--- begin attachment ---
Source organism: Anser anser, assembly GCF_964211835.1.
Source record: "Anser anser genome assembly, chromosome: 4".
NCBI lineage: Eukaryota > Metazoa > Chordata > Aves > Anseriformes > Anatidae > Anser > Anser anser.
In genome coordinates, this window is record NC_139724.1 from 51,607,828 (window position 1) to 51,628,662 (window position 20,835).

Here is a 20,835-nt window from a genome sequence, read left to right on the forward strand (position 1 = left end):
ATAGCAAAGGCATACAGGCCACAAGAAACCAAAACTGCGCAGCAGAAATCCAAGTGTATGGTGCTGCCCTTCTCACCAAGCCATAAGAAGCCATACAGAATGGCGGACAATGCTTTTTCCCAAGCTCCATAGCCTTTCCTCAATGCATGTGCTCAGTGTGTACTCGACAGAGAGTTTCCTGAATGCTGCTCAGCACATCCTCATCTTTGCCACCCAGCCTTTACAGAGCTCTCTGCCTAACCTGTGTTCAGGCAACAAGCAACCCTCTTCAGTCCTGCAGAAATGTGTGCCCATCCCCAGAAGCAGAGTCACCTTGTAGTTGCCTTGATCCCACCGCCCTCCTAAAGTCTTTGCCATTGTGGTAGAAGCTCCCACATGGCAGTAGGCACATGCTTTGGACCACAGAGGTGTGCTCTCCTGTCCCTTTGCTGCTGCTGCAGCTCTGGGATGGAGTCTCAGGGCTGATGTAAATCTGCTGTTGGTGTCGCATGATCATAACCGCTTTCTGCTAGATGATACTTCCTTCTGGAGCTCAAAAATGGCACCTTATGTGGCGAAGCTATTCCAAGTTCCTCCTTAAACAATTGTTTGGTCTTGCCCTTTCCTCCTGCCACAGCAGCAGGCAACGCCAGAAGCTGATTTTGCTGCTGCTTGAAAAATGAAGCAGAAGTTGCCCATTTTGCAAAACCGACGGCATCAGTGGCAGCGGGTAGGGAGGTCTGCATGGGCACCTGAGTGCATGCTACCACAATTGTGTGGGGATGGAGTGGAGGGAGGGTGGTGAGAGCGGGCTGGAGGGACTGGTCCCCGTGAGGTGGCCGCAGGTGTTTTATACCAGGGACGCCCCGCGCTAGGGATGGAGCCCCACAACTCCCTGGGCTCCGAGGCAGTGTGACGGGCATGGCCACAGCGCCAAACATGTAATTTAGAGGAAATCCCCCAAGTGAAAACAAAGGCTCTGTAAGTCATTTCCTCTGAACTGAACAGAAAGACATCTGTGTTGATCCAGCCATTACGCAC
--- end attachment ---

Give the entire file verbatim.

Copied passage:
Source organism: Anser anser, assembly GCF_964211835.1.
Source record: "Anser anser genome assembly, chromosome: 4".
NCBI lineage: Eukaryota > Metazoa > Chordata > Aves > Anseriformes > Anatidae > Anser > Anser anser.
In genome coordinates, this window is record NC_139724.1 from 51,607,828 (window position 1) to 51,628,662 (window position 20,835).

Here is a 20,835-nt window from a genome sequence, read left to right on the forward strand (position 1 = left end):
ATAGCAAAGGCATACAGGCCACAAGAAACCAAAACTGCGCAGCAGAAATCCAAGTGTATGGTGCTGCCCTTCTCACCAAGCCATAAGAAGCCATACAGAATGGCGGACAATGCTTTTTCCCAAGCTCCATAGCCTTTCCTCAATGCATGTGCTCAGTGTGTACTCGACAGAGAGTTTCCTGAATGCTGCTCAGCACATCCTCATCTTTGCCACCCAGCCTTTACAGAGCTCTCTGCCTAACCTGTGTTCAGGCAACAAGCAACCCTCTTCAGTCCTGCAGAAATGTGTGCCCATCCCCAGAAGCAGAGTCACCTTGTAGTTGCCTTGATCCCACCGCCCTCCTAAAGTCTTTGCCATTGTGGTAGAAGCTCCCACATGGCAGTAGGCACATGCTTTGGACCACAGAGGTGTGCTCTCCTGTCCCTTTGCTGCTGCTGCAGCTCTGGGATGGAGTCTCAGGGCTGATGTAAATCTGCTGTTGGTGTCGCATGATCATAACCGCTTTCTGCTAGATGATACTTCCTTCTGGAGCTCAAAAATGGCACCTTATGTGGCGAAGCTATTCCAAGTTCCTCCTTAAACAATTGTTTGGTCTTGCCCTTTCCTCCTGCCACAGCAGCAGGCAACGCCAGAAGCTGATTTTGCTGCTGCTTGAAAAATGAAGCAGAAGTTGCCCATTTTGCAAAACCGACGGCATCAGTGGCAGCGGGTAGGGAGGTCTGCATGGGCACCTGAGTGCATGCTACCACAATTGTGTGGGGATGGAGTGGAGGGAGGGTGGTGAGAGCGGGCTGGAGGGACTGGTCCCCGTGAGGTGGCCGCAGGTGTTTTATACCAGGGACGCCCCGCGCTAGGGATGGAGCCCCACAACTCCCTGGGCTCCGAGGCAGTGTGACGGGCATGGCCACAGCGCCAAACATGTAATTTAGAGGAAATCCCCCAAGTGAAAACAAAGGCTCTGTAAGTCATTTCCTCTGAACTGAACAGAAAGACATCTGTGTTGATCCAGCCATTACGCAC